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Human Body

Skeletal Muscle

Skeletal Muscle is one of several terms used to refer to muscle tissue that is under conscious control. Other terms that refer to the same tissue are Voluntary Muscle & Striated Muscle.

The functions of skeletal muscle include:

  • Producing movement
  • Maintaining posture
  • Stabilizing joints, and
  • Generating heat.

Skeletal Muscle tissue is known as:

  • Skeletal Muscle - because it is attached to the skeleton and therefore moves bones in relation to other bones.
  • Voluntary Muscle - because it is under conscious, or "voluntary" control.
  • Striated Muscle - because the myofibrils that form this type of muscle appear to consist of "band" (of lighter and darker colour) when viewed under a microscope. These are due to the alternation of actin and myosin protein filaments within each myofibril, and form the visual impression of striations in the muscle tissue.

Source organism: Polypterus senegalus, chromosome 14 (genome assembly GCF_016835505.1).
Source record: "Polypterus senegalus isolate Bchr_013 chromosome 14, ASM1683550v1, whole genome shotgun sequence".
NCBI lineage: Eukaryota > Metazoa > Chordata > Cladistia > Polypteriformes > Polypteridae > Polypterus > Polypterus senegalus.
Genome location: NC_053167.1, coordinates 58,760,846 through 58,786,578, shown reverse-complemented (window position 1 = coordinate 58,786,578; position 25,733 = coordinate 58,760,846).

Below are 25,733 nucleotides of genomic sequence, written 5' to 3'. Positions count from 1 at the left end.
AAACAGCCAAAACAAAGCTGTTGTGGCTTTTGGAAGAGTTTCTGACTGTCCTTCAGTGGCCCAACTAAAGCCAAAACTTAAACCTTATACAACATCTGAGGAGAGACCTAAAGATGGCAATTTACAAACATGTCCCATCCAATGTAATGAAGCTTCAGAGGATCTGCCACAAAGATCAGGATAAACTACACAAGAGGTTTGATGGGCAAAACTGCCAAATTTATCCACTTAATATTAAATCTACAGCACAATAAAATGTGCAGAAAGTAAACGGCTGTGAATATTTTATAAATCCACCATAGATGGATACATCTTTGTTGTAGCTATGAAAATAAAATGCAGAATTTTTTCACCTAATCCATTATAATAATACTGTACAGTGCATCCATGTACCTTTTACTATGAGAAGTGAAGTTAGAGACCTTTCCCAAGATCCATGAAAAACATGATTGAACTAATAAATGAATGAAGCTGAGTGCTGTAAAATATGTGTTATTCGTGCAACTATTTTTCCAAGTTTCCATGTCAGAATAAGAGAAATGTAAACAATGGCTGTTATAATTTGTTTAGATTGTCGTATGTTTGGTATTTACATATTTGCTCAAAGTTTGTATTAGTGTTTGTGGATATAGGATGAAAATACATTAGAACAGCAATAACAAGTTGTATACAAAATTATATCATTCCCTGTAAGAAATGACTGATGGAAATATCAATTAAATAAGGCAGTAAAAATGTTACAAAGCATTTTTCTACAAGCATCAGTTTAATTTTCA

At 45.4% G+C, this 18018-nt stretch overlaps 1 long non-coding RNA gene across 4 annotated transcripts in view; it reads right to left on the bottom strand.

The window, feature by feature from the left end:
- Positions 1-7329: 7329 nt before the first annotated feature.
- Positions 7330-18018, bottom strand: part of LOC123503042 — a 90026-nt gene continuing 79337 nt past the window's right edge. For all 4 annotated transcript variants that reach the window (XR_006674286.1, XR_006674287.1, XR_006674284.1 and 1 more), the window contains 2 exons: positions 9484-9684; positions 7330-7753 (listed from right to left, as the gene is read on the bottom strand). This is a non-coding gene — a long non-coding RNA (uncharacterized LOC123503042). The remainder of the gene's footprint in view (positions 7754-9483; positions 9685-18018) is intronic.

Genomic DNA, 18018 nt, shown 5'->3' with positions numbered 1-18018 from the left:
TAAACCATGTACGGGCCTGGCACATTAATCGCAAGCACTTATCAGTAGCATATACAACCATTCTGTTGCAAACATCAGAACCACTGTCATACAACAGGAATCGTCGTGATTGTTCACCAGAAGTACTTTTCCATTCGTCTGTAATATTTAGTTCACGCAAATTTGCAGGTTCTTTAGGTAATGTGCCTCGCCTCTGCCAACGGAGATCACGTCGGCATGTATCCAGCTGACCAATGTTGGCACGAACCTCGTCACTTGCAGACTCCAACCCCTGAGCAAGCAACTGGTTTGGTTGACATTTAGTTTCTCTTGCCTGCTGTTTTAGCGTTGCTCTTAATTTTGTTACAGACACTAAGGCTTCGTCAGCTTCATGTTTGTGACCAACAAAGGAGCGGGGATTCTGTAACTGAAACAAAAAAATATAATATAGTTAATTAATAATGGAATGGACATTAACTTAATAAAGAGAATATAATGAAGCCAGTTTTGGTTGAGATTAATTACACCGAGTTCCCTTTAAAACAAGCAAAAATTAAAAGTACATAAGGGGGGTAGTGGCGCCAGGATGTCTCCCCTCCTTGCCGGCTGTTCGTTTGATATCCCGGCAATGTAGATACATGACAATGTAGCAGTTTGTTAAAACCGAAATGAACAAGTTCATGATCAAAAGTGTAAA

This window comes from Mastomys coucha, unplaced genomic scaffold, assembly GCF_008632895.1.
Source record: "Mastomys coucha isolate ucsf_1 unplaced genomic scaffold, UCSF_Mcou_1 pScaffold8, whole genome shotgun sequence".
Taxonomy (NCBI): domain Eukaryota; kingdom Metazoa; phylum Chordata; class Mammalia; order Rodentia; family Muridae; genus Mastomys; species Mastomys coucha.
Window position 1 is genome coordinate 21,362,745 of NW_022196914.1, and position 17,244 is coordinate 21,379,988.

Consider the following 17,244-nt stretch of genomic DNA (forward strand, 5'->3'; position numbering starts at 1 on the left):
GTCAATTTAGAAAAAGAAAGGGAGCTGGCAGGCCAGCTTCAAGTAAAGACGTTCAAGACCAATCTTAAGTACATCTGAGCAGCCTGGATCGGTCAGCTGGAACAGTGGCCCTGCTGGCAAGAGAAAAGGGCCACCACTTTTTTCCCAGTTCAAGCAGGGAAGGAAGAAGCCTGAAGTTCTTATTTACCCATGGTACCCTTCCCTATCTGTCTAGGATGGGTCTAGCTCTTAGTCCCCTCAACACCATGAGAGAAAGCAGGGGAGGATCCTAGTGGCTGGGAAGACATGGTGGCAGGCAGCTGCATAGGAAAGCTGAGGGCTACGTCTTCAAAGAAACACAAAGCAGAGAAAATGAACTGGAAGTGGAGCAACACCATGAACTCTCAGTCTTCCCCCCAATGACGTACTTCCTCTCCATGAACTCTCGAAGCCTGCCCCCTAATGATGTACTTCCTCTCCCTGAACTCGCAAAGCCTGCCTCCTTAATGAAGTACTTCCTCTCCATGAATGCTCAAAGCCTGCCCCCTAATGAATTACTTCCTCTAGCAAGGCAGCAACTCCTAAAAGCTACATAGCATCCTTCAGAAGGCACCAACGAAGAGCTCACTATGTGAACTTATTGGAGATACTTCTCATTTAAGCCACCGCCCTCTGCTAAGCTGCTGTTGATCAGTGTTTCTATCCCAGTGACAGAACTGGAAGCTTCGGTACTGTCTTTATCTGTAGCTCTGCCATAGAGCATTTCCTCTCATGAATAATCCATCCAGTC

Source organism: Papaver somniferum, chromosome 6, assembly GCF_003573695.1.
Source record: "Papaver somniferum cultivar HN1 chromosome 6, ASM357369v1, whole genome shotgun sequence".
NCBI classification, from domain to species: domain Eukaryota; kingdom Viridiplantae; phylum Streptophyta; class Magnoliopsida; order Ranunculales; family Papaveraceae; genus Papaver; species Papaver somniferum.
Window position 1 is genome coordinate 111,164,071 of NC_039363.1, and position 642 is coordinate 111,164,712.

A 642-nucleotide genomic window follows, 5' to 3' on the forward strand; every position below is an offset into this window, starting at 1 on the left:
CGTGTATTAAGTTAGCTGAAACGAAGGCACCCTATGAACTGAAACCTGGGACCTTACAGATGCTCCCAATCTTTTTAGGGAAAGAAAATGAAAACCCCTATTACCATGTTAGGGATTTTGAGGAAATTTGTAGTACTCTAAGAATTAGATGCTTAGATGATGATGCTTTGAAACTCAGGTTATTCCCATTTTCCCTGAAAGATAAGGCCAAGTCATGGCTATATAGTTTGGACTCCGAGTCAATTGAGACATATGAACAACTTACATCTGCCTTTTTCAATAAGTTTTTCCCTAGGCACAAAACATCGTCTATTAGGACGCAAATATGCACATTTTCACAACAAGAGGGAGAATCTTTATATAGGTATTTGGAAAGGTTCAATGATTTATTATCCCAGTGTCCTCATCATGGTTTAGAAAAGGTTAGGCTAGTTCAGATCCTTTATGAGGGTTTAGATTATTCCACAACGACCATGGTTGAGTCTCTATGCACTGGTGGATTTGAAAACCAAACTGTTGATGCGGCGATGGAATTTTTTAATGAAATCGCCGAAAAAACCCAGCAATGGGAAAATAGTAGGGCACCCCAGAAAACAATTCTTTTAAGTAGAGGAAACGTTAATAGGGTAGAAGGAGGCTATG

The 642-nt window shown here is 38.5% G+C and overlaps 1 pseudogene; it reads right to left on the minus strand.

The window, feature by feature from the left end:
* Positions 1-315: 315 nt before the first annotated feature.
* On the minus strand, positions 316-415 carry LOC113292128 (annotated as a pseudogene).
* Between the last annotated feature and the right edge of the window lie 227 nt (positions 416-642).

Other types of muscle tissue:

There are three main types of muscle tissue.
They are:

  • Skeletal Muscle (see above) - muscles that move bones, under conscious control.
  • Smooth Muscle - surrounding organs and other body structures, not under conscious control.
  • Cardiac Muscle - the specialized muscle found only in the heart.

This section consists of short summaries about the structures that form the muscles of the body. This list is not exhaustive but is intended to be appropriate for students of A-Level Human Biology, ITEC courses in massage and related subjects, and other courses in health sciences. For more general information about muscles see the pages about:

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